My breaks was only 1 minute long, this is not enough to recover all the voltage that the battery can recover, but it shows the principle.

With a low load the difference between loaded and unloaded is not that huge, at least not with only one minute to recover.

But at higher load the difference is about 0.3 volt when the battery is nearly empty and that is before the battery starts to recover any voltage.

At the last pause the battery voltage is about 0.9 volt when loaded, but take it out and measuring it will show 1.2 volt and even more if it gets some time to recover.

The reason for the small voltage jump with a fresh battery and much larger voltage jump when it is nearly empty is the internal resistance. While the battery is discharged, not only does it loose energy, but the internal resistance will also increase, preventing high current drain.

Getting the remaining energy from a cell

At the current time (Aug 2015) there is a project on indiegogo for a device that can get the remaining energy out of a battery, it is called Batteriser.

The idea is to clamp a voltage booster around the battery to always get 1.5 volt from the battery, this can sound like a good idea and in a few cases it might be.

Lets look at the disadvantages first:

- Electronic always needs power also a booster and it is never turned off, this means the battery will be drained slightly faster. It will probably only be relevant for devices where there is years between battery replacement.
- Boosting voltage will loose some energy, at least 5%, but can be much more especially at lower voltages, i.e. using the remaning energy may mean shorter runtime than without using it, because the booster uses the energy.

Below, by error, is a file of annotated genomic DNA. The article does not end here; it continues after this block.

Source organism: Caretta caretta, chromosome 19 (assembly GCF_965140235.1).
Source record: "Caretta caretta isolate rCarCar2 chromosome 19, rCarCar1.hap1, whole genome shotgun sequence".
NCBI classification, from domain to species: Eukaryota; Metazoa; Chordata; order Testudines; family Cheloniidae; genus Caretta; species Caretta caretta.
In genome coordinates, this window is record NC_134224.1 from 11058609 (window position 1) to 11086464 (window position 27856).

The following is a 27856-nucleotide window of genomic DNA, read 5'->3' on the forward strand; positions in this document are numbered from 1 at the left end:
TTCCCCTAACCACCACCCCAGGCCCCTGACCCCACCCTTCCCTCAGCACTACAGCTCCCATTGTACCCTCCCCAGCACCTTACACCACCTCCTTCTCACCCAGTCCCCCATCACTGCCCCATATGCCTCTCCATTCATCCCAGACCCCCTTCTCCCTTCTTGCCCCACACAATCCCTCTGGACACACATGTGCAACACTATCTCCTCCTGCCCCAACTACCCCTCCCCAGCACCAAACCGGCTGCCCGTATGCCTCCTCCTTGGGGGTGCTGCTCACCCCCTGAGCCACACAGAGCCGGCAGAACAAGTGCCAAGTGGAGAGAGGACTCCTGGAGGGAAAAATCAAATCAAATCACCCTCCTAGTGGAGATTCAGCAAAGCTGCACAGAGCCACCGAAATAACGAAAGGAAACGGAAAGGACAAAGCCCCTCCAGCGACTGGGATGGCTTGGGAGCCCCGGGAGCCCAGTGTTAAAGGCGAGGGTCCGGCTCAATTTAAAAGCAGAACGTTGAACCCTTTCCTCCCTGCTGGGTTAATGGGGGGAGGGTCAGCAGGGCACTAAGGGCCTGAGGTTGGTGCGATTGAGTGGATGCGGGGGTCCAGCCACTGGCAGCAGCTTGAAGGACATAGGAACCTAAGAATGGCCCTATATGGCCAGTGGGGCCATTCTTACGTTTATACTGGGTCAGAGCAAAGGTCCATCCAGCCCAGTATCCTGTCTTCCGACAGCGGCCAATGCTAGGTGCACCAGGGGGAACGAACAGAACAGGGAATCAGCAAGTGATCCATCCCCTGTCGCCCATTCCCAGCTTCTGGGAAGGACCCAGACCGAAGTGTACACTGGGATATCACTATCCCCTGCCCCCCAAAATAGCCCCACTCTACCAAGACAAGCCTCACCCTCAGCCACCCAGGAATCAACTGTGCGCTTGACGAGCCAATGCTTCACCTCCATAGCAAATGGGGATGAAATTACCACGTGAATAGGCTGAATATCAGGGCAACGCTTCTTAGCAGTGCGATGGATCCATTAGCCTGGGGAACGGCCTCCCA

- Because the booster always feed 1.5 volt to the device any battery indicator will show full, until the device dies due to empty battery. There will be no advanced warning.
- Devices that slows down when the battery is used, will not slow down and this means draining the battery much faster.
- Anything to clamp on a battery will make it larger, this will be a problem in some devices.

Another way to get some more energy from drained cells is a "Joule theif", this is a low power circuit that can work at low voltage. This circuit is often used with led to make a weak light. A battery that has been used in a high drain device can usual power a joule theif for a fairly long time.

Generally any low power device that works at low voltage can be used to drain a battery completely.

Conclusion

Doing discharge curves down to 0.8 volt will give a small error in total capacity, but it is only a few percent.

If you can measure at what voltage a device stops working, use the above curves to see how much of the energy in the battery is left or use the table below.

I have collected all the results in a table:

All these test at done with a constant load and without breaks. At higher loads taking breaks and/or moving the battery to a less power hungry device would have used more energy (I might look at this another time).

Notes

Standard battery test of Duracell Plus Power